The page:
Fibulae were commonplace in antiquity as an ornamental means to fasten clothing. The Ancient Department at the Harvard University Art Museums owns a group of 56 Italic bronze fibulae that are believed to be of Southern Italian origin dating from the 8th to the 7th centuries BC. The set represents five different types including the single wire format of the bent bow, double spiral of the spectacle, four spirals of the quatrefoil, bulbous hollow bow of the leech, and the large leaf fibulae.
Various analytical techniques (X-radiography, metallography, electron probe microanalysis, and scanning electron microscopy) were used to identify alloy compositions to learn more about Iron Age metalworking techniques. In particular, wire is the most common element in the design and the methods used to make the wire are discussed. As early as the Bronze Age, hollow constructions were often filled to help prevent the form from being dented. The analysis of a black fill material found in two of the hollow-formed fibulae is also presented.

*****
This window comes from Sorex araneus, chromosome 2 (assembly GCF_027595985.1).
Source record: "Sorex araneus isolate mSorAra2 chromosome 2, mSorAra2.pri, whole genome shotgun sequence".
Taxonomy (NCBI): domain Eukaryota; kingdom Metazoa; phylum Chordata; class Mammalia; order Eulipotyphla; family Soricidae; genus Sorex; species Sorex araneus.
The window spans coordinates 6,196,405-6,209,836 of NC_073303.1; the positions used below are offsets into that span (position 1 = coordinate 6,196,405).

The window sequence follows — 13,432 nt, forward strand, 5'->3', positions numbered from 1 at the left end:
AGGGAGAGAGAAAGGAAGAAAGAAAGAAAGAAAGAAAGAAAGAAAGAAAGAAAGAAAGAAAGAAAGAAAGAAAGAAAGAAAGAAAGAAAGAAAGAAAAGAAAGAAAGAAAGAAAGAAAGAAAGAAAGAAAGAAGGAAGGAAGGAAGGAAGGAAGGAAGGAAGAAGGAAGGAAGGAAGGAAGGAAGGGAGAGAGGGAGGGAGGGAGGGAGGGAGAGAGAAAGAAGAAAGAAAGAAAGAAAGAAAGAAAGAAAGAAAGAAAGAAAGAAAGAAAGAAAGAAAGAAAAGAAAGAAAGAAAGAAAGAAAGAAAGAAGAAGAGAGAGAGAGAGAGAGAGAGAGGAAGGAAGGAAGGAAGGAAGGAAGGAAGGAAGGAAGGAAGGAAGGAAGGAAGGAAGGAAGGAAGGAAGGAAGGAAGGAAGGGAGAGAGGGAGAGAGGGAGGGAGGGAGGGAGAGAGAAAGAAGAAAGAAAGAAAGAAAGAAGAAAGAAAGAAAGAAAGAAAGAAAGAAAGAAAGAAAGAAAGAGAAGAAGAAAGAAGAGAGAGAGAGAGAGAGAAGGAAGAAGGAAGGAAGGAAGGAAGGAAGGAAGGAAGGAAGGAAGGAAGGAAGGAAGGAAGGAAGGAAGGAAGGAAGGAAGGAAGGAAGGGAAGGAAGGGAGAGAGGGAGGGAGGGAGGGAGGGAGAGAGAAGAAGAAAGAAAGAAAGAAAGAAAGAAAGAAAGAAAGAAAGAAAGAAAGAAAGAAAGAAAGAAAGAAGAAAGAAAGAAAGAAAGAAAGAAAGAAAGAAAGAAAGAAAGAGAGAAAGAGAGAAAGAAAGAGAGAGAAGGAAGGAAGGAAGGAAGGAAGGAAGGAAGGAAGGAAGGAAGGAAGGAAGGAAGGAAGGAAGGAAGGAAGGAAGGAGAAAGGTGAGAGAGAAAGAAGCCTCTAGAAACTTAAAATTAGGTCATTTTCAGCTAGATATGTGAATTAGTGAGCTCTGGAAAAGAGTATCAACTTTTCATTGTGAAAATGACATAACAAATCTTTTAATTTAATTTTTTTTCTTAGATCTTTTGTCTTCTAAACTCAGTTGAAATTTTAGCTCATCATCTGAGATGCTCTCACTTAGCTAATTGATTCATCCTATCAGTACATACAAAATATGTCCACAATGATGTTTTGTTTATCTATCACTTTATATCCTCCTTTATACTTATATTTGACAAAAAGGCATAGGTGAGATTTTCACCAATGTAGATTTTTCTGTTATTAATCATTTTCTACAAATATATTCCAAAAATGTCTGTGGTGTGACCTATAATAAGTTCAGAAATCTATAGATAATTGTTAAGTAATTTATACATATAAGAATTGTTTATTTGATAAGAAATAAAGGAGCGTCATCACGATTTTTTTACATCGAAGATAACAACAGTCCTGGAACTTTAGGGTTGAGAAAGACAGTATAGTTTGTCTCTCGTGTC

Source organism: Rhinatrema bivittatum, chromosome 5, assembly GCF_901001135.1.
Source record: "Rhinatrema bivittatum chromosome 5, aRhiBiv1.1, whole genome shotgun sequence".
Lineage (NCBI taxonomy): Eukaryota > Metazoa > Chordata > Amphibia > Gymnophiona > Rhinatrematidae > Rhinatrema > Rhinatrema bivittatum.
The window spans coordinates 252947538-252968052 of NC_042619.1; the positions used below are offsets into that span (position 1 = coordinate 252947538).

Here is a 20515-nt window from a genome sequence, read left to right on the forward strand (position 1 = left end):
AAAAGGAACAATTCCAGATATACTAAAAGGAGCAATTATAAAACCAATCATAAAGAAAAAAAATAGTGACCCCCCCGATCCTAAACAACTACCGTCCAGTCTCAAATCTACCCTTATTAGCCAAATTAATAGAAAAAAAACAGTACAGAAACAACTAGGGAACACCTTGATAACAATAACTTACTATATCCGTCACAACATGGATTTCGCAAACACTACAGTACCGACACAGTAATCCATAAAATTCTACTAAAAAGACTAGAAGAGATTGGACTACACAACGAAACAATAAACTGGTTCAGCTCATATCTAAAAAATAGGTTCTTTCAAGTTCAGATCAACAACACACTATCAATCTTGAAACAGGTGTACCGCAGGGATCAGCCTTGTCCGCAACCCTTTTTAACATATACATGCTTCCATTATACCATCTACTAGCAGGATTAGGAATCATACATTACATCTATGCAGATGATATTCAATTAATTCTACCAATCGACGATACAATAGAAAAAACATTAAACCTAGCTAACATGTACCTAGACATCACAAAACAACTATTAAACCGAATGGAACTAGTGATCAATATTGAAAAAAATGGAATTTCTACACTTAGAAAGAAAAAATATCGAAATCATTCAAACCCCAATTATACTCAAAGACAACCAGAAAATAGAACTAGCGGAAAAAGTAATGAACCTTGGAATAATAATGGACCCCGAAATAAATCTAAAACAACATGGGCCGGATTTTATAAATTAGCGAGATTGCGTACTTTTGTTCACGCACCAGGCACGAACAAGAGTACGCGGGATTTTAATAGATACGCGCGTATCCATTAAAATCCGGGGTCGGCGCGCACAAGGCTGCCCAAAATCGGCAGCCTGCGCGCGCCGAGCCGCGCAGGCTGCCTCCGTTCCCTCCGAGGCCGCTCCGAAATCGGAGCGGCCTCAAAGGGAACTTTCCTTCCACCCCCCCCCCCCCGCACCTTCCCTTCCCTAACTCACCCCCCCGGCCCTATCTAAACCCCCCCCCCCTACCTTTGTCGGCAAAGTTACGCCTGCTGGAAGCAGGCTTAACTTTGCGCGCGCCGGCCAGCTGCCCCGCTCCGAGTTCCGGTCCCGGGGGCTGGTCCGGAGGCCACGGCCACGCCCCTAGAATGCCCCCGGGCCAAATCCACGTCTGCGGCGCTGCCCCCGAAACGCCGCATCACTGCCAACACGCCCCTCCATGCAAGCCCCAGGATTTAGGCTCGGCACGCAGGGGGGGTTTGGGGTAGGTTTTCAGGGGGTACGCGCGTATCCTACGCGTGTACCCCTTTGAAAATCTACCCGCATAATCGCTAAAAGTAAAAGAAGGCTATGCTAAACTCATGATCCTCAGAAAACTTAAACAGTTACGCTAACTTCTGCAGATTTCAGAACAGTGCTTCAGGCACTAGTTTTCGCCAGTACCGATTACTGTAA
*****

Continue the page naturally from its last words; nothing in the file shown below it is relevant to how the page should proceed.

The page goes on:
A polychrome wrought iron and steel coffer, probably made in Nuremberg in the 17th or early 18th century, was examined and treated in the Art Conservation Department of Buffalo State College. Strongboxes of this type, popularly known as Armada Chests, were produced in considerable quantity in Southern Germany and exported to all regions of Europe, serving as the equivalent of the modern commercial steel safe. The strongbox was accompanied by a polychrome wooden base, apparently of 19th century origin.